For its part, FanDuel appears to be taking its marketing push to an even more immersive level, with plans to rebrand its in-house horse racing network, TVG, to FanDuel TV. With deals in place with the likes of Pat McAfee and Bill Simmons The ring, FanDuel may choose to develop a daily list of studio shows and low-stakes live sports programs. The new cable outlet is expected to bow before the fall football season.

Speaking of which, Reeg said Caesars’ existing deal with ESPN ensures the brand will still be on TV in September, even if its airings won’t be as frequent as they were a year ago. (According to iSpot, Caesars accounted for 22% of all television sports betting ad impressions between September 2021 and May 2022, making it the second most visible brand in the category behind FanDuel.) “This fall, you’ll see of the [of our] commercials, largely on ESPN, and you’ll also see local commercials playing locally,” Reeg said. “Compared to last fall, it will look like we’ve left the air entirely, but you’ll still encounter an ad or two depending on where you are and what you’re watching.”

Reeg went on to note that Caesar’s online sports unit “nearly broke even in July,” following a loss of $116 million in net revenue in the April-June quarter. He went on to say that the reduction in marketing spend is seen as a “dramatic pivot” for the OSB unit, and that the relative stability in market share suggests the program is paying off. However, the casino expects its online division to become profitable only in the fourth quarter of 2023.

Investors and network sales executives will get a better idea of ​​how DraftKings will approach the fall advertising market when the company releases its quarterly results before market open Friday morning. Meanwhile, many of the biggest sports gaming markets have seen pronounced seasonal downturns, with the New York handle falling to a low of $149.7 million in the week ended July 24.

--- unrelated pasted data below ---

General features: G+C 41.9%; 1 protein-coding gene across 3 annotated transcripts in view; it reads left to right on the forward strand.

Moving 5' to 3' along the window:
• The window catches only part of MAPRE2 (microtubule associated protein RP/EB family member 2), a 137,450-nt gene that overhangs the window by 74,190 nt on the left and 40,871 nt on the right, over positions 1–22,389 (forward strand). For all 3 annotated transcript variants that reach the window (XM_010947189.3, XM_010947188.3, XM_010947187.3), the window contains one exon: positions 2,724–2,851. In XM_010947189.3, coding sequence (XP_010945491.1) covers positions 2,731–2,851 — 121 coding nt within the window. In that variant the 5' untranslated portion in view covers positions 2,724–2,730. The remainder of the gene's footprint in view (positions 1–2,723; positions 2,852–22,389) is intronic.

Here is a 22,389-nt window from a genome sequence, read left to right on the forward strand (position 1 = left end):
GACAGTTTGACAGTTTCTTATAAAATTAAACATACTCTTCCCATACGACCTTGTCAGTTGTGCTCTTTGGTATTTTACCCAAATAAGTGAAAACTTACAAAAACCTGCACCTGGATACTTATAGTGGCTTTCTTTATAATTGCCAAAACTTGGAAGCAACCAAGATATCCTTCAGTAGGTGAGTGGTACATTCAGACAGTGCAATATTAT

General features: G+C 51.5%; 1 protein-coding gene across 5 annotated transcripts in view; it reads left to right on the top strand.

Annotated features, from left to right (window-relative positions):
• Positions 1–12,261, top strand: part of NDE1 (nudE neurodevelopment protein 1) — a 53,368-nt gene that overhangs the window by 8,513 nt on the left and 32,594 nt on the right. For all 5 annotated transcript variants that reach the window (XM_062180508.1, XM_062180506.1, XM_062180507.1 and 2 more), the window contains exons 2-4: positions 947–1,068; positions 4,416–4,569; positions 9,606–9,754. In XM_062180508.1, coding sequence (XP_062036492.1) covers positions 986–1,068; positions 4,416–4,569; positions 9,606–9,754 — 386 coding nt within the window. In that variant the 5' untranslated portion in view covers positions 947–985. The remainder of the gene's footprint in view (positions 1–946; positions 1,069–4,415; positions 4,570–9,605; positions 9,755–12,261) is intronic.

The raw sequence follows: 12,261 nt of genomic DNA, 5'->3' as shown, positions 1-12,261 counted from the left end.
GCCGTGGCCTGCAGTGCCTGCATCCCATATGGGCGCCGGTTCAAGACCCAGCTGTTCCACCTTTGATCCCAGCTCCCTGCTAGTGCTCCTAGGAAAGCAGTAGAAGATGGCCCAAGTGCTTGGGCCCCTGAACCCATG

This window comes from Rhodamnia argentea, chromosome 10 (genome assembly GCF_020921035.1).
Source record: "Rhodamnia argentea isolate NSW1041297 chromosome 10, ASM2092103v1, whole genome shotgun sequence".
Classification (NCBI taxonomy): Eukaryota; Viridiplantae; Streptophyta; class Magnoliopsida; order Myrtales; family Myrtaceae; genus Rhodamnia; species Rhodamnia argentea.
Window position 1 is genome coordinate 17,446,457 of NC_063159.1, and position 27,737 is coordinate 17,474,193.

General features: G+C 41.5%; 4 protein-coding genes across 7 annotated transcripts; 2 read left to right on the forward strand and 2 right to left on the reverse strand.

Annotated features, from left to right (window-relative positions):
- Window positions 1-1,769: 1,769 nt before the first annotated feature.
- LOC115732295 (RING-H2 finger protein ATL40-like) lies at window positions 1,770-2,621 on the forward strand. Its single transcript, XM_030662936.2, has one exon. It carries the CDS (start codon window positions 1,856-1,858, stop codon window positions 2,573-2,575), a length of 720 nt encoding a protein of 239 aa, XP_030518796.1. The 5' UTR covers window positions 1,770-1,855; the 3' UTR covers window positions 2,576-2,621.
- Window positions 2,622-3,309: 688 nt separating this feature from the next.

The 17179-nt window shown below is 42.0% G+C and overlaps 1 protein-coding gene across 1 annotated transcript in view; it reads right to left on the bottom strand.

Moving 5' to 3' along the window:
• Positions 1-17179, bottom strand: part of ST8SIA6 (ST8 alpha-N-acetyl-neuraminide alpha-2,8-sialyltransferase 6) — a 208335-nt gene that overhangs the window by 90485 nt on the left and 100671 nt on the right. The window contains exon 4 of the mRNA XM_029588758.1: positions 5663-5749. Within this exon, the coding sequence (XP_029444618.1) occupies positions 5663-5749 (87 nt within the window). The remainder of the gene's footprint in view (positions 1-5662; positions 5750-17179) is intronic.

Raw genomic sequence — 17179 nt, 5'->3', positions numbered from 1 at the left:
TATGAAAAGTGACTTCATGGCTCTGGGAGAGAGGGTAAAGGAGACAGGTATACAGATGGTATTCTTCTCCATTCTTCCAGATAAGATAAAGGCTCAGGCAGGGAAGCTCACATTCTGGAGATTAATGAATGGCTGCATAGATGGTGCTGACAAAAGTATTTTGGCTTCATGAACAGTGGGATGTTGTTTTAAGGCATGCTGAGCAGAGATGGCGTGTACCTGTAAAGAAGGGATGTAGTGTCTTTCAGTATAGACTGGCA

The amount wagered via state-approved mobile books has steadily declined throughout the smoldering summer season. In March, when the novelty effect was still in bloom and the NBA playoff picture was taking shape, the handful reached $1.64 billion. In April, the grip fell to just under $1.4 billion, while the May grip fell to $1.27 billion and the June grip to $1.05 billion.

Any suggestion that the go-go games market is slowing is particularly troubling for the networks, as many executives are counting on the emerging category to help offset some of the automotive sector’s losses. Among automakers, domestic television ad spending in June fell 23% from the same period a year earlier, to $161.3 million. According to iSpot, automotive spending was down nearly $50 million from June 2021, while sports purchases accounted for just 21% of all automotive ad impressions, down from 26% previously.

Auto spending has been hampered by a shortage of microchips that has made new vehicles harder to find, even at the busiest dealerships. Dwindling supply is driving up prices, and rumors of a recession have prompted many Americans to hold off on major purchases. With no cars to move, the annual holiday outlets that typically dominate the airwaves as Memorial Day and Independence Day approach have largely failed to materialize this summer, and overall media spending are, as expected, low.